When I interview people I cringe when they say they avoid Xpath because it is slow and brittle. The speed is no longer a concern, and xpath is only as brittle as the person who wrote it. However, I prefer the syntax of CSS Selectors so that is why I would choose over XPath for the majority of use cases.

There are 3 scenarios in which XPath is the better choice;

  • Multiple CSS Selectors may be replaced with one XPath query (e.g find element then iterate through sub elements can be performed in one xpath)

  • XPath can select based on Text where as CSS Selector cannot

  • XPath allows you walk up the DOM Tree which can be really useful if you can only identify a control by its child

I would always avoid selecting by text if possible, but if I had to, I would prefer to use XPath over the built in Link Text and Partial Link Text methods because the Xpath query woudl allow me to be more expressive and allow me to select more than just anchor tags.

Finally, once gotcha when using XPath is that “class” is treated as a literal string rather than an array of class names as supported in CSS selectors;

HTML: <div class="ab cd">

CSS matches: div.ab
CSS matches: div.cd
CSS matches: div.cd.ab
CSS matches: div.ab.cd

XPath matches: //div[@class="ab cd"]
XPath matches: //div[contains(@class, "ab")]
XPath matches: //div[contains(@class, "cd")]
XPath matches: //div[contains(@class, "ab") and contains(@class, "cd")]

XPath DOES NOT match: //div[@class="cd"]
XPath DOES NOT match: //div[@class="ab"]
XPath DOES NOT match: //div[@class="cd ab"]

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  • Hmm, this was a very interesting read. I appreciate the info! When you say that xpath is only as brittle as the person who wrote it, how would I know if i’m using the correct path or not(assuming this is the weak point)?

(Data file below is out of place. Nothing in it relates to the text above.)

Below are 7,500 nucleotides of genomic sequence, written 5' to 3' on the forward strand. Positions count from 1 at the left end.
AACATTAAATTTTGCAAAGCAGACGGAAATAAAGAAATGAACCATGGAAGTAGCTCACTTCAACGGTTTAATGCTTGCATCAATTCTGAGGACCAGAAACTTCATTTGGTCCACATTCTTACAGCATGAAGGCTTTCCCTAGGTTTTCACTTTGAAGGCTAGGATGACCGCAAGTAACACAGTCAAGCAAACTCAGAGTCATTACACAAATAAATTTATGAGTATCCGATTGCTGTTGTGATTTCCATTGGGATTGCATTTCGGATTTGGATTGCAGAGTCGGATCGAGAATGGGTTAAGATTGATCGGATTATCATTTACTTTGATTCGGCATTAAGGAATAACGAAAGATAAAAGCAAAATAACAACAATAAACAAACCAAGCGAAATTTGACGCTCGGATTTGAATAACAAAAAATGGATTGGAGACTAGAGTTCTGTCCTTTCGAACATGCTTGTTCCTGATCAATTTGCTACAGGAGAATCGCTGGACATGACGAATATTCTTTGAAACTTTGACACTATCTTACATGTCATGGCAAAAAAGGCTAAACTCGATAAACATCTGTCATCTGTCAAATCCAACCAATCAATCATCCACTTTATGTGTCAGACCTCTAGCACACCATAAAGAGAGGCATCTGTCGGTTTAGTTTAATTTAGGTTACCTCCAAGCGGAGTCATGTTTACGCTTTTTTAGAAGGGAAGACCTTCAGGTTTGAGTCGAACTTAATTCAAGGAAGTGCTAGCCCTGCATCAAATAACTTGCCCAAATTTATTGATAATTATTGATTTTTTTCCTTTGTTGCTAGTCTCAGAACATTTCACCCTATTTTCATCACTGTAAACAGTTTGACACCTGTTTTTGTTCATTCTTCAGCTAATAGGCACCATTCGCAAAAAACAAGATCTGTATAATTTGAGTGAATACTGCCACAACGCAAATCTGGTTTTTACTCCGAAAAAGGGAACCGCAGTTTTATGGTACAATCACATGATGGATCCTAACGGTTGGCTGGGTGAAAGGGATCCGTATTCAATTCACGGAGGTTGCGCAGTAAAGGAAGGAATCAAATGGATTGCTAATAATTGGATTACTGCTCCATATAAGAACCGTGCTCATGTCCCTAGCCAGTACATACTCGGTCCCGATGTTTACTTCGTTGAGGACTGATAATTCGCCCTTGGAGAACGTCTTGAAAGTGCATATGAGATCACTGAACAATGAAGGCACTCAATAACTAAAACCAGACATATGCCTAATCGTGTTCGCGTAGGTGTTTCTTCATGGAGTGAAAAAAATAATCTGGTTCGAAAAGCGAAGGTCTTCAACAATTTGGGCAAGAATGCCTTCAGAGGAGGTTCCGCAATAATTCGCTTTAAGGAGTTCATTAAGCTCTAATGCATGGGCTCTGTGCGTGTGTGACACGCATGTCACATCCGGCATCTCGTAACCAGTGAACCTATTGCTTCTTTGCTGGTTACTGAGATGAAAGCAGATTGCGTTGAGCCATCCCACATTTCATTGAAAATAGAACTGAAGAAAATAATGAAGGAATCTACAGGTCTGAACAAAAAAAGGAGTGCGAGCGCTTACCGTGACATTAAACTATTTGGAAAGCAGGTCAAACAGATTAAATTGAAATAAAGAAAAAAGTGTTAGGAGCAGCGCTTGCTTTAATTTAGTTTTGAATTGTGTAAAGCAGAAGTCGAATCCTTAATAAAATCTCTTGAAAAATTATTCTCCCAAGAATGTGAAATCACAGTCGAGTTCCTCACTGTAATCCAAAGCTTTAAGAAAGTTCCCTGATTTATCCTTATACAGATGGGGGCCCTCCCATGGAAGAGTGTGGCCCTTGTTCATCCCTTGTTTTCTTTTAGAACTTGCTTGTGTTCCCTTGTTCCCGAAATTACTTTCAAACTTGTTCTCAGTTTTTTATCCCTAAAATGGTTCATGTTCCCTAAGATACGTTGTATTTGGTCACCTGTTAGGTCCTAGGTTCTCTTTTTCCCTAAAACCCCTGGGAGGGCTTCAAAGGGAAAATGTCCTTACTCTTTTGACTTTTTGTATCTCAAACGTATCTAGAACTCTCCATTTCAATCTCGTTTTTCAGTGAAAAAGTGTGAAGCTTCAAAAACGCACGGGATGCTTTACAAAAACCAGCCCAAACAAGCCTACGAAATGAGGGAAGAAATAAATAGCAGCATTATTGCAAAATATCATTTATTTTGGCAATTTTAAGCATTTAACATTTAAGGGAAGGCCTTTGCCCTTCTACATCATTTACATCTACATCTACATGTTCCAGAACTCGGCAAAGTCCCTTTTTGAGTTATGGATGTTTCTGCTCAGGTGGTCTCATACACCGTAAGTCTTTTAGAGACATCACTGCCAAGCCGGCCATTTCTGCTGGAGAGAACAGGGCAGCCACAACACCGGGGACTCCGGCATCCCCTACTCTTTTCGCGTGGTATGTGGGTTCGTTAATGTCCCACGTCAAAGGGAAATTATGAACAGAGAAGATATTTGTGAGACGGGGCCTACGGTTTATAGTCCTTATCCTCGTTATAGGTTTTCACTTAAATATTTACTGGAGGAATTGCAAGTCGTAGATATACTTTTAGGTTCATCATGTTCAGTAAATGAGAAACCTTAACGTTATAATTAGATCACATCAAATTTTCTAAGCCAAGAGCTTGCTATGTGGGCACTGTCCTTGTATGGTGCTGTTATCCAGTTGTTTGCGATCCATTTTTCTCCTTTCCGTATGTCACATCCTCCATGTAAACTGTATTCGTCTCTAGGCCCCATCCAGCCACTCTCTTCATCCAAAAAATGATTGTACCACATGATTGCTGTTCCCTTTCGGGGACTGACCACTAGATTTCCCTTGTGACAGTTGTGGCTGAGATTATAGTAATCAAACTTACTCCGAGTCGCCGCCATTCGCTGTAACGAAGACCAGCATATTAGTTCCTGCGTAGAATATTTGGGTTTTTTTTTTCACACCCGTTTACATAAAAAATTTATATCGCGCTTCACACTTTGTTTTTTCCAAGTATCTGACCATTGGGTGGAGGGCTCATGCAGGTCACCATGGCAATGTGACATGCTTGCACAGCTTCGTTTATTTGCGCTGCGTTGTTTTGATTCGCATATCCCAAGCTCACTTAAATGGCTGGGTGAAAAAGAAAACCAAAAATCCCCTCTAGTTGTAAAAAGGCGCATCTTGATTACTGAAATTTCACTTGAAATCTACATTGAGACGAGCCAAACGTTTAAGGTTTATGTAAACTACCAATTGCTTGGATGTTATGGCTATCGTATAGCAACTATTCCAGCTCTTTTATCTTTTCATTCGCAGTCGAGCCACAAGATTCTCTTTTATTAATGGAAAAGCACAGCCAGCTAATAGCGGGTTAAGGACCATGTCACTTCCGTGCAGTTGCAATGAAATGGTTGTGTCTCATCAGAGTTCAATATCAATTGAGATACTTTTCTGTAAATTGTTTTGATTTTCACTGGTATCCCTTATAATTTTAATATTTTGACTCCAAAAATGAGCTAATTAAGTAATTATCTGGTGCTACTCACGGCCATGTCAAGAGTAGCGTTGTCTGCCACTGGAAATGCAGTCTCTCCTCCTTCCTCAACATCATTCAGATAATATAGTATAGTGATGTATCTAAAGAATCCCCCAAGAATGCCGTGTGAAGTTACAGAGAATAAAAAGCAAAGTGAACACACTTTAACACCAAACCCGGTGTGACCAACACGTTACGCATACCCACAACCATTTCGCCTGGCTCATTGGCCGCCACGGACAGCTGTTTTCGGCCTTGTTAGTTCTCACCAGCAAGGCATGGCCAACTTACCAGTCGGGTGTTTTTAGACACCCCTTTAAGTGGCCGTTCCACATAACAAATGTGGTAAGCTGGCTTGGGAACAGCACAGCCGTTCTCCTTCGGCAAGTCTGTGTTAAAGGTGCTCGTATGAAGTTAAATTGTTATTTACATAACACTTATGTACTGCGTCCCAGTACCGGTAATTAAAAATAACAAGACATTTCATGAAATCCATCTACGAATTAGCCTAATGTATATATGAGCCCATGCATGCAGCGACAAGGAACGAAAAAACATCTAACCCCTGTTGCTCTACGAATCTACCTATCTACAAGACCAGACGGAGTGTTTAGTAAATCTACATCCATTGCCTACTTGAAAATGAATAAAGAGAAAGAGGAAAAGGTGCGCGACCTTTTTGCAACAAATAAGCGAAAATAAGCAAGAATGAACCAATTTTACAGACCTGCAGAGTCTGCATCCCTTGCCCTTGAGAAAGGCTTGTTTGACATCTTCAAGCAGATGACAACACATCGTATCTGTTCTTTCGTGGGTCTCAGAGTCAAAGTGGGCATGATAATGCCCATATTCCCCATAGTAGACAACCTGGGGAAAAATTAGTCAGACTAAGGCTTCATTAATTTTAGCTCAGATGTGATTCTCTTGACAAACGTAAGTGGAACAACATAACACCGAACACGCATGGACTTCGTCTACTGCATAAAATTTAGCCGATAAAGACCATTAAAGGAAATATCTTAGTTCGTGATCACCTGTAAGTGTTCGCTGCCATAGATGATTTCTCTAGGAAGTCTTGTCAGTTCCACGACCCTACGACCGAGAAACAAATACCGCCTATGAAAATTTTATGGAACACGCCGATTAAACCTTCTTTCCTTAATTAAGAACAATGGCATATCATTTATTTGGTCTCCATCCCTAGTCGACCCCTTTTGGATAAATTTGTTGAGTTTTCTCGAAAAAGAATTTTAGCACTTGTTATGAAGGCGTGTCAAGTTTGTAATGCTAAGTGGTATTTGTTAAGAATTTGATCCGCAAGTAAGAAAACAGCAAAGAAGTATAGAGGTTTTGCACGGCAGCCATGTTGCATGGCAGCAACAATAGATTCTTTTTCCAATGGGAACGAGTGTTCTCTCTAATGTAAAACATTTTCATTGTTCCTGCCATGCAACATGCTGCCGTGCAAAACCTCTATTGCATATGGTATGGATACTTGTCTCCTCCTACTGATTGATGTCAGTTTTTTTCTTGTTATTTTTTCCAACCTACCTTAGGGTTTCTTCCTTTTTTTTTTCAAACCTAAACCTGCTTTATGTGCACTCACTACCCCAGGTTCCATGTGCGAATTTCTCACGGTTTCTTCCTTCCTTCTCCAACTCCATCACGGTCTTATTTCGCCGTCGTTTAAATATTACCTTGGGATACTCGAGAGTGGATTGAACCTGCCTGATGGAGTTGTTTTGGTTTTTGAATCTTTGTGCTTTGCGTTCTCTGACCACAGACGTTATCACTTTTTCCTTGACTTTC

– Matt I

    Jan 5, 2018 at 3:06

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    There is no “correct path” for xpath, but that is true for CSS Selectors too. As an example take this page and your signature image. The following XPATH would work; //body/div[3]/div[1]/div[1]/div[1]/div[2]/div[1]/table/tbody/tr[1]/td[2]/div[1]/table[1]/tbody/tr/td[2]/div[1]/div[2]/a/div/img It would find your image everytime BUT if there was a small change in the HTML layout, it could easily break. I would call this a brittle XPATH. It is important to appreciate that I could just as easily write this in CSS just as bad!

    Jan 5, 2018 at 12:03

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    A better xpath could be ‘//div[contains(@class, “question”)]//a[@href=”/users/6402048/matt-i”]//img’. This will more resilient to structural changes. NB. In this case I would probably use CSS as it could be clearer; ‘.question a[href=”/users/6402048/matt-i”] >img’ However, to create the Xpath (or indeed CSS selctor) you need to understand the AUT and what your are trying to test

    Jan 5, 2018 at 12:06

  • @MattI Feel free to mark this as an answer if you think it addresses your question

    Mar 29, 2018 at 17:42